The “Families First Coronavirus Response Act” (the “Bill”), a broad response to the COVID-19 coronavirus pandemic, has passed the House of Representatives by a vote of 363-40 and is expected to pass in the Senate and be signed into law by President Trump.  The Bill would impose significant obligations on covered employers, including requiring covered employers to provide employees who have a qualifying coronavirus-related need with up to 2 weeks of paid sick leave and up to 12 weeks of FMLA leave, most of which is partially paid.  Although subject to change, the most recent iteration of the Bill has the following key provisions:

  • Covered Employers: Private employers with 500 or more employees are exempt from the Bill’s paid sick leave and FMLA leave requirements.  The Secretary of Labor may issue regulations exempting businesses with fewer than 50 employees from the FMLA leave requirements, but only when those requirements “would jeopardize the viability of the business as a going concern.”
  • Covered Employees: An employee is eligible for coronavirus-related FMLA leave if he or she has worked for the employer for at least 30 calendar daysAll employees are eligible for the Bill’s paid sick leave benefits, which may be accessed immediately.
  • Qualifying needs: The Bill’s FMLA leave and paid sick leave benefits are available for a variety of reasons, including (but not limited to):
    • in the case of paid sick leave only, self-isolating due to a diagnosis of coronavirus, or obtaining medical diagnosis or care due to the symptoms of coronavirus;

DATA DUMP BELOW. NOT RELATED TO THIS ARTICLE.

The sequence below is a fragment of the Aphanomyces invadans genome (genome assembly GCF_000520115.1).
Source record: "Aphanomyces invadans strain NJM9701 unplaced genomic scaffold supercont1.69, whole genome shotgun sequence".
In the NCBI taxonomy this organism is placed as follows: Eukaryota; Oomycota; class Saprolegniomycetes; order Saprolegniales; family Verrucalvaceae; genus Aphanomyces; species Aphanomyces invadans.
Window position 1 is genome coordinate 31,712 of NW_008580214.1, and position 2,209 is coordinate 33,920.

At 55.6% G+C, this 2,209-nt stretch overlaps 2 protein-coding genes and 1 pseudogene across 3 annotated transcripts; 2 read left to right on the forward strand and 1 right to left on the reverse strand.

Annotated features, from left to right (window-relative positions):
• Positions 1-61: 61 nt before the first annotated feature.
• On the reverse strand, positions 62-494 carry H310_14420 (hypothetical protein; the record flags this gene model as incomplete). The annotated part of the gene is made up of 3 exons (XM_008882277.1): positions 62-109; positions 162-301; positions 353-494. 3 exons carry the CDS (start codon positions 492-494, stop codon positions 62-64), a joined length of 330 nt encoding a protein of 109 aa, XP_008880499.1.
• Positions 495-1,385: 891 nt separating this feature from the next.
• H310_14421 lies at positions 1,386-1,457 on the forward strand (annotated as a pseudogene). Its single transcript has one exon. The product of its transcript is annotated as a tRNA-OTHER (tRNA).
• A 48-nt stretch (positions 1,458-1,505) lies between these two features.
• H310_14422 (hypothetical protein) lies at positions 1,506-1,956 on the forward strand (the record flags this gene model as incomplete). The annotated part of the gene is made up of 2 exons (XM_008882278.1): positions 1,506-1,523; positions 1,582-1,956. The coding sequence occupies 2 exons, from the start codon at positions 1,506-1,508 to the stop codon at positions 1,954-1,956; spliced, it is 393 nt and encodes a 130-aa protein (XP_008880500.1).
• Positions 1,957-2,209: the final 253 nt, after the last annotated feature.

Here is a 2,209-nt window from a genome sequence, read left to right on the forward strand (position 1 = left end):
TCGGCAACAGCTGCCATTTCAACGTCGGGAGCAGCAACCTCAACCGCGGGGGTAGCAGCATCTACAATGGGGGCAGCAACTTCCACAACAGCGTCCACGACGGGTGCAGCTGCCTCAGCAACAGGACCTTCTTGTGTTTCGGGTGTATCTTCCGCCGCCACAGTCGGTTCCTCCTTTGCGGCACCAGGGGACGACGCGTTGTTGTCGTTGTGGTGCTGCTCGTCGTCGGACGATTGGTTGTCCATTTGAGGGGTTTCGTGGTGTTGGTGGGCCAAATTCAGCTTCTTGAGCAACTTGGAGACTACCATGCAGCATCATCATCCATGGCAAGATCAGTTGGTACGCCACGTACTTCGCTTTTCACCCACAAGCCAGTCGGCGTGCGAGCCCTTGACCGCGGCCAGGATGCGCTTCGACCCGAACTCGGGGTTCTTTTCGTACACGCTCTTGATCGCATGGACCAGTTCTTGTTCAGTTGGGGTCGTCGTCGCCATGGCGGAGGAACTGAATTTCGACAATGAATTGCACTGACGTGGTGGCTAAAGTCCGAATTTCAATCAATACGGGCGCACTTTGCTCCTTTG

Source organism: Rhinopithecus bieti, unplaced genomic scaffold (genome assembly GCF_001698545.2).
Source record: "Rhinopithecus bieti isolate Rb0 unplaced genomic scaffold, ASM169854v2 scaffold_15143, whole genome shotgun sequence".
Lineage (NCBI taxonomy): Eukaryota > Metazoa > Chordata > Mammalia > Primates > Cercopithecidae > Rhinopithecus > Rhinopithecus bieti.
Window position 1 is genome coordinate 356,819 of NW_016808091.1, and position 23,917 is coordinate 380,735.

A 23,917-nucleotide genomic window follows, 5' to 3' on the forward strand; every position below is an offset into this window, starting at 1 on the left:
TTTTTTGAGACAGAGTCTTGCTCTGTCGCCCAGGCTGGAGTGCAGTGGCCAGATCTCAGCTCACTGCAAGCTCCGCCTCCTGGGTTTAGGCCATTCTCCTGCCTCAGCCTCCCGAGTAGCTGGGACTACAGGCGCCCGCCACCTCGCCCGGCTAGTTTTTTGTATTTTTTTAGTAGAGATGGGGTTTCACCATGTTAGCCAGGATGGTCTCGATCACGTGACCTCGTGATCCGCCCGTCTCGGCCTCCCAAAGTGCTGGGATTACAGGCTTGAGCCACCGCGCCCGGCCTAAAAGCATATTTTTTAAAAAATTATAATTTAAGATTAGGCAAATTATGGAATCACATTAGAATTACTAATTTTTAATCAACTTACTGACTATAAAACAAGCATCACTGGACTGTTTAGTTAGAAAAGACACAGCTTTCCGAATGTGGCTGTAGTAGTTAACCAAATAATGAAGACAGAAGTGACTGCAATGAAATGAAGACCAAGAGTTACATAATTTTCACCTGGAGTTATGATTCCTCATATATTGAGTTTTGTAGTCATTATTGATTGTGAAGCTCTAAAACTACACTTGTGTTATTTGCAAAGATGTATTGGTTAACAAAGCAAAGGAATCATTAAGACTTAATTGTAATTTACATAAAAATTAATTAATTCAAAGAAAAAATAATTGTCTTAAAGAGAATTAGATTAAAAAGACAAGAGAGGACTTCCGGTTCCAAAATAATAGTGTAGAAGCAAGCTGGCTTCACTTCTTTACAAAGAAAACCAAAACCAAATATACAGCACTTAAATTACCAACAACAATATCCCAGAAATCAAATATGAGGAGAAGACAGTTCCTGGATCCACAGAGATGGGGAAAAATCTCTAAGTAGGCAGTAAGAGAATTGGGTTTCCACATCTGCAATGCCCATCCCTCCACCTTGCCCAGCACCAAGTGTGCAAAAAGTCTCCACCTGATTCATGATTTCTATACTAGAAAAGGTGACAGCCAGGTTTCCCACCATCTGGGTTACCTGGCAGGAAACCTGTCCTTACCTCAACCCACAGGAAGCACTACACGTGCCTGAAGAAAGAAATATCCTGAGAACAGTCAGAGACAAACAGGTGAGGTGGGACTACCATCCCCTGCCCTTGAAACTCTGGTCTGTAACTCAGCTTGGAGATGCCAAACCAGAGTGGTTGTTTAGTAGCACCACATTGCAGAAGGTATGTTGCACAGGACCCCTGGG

• complying with a public official or health care provider’s recommendation to self-quarantine because the employee has been exposed to the coronavirus or exhibits symptoms of the coronavirus (notably, in the case of FMLA leave, the employee must be unable to perform his or her job as a result of being quarantined);
    • caring for a family member who is quarantined; and
    • caring for a child under 18 due to school or daycare closings or unavailability of the child’s child care provider.
  • FMLA leave: Eligible employees may take up to 12 weeks of FMLA leave for a qualifying need.
    • The first 2 weeks of leave may be unpaid, or an employee may choose to substitute another type of paid leave (e.g., vacation, personal leave, etc.), although employers may not require them to do so.
    • After the first 2 weeks, employees must receive two-thirds of their usual pay for the duration of the leave.
    • The leave is job-protected with certain limited exceptions for employers with fewer than 25 employees.
  • Paid Sick Leave: The Bill provides the following paid sick leave benefits.
    • Employers must provide 80 hours of paid leave for full-time employees.
    • Part-time employees are entitled to paid sick time equal to the number of hours they work, on average, over a 2-week period.
    • Leave related to the employee’s own coronavirus-related needs is paid at 100-percent of the employee’s usual rate of pay.
    • Leave related to care for a family member or a child whose school has closed or whose child care provider is unavailable due to the coronavirus is paid at two-thirds of the employee’s regular rate.
    • Coronavirus-related paid sick leave is in addition to employer’s existing paid leave policies. Employers may not require employees to exhaust other employer-provided paid leave benefits before using coronavirus-related paid sick leave, and may not amend their paid leave policies to make the benefits run concurrently.
  • Notice: The Bill requires that employers post a notice, to be prepared by the Secretary of Labor, informing employees of their leave rights under the Bill.
  • Tax Credits: The Bill provides employers with certain tax credits in order to help defray the cost of the benefits.

The Bill is subject to change as it moves through the Senate in the upcoming days, so stay tuned for further developments.  Employers with questions are encouraged to contact the authors of this post, or the lawyer with whom you normally work at Hogan Lovells.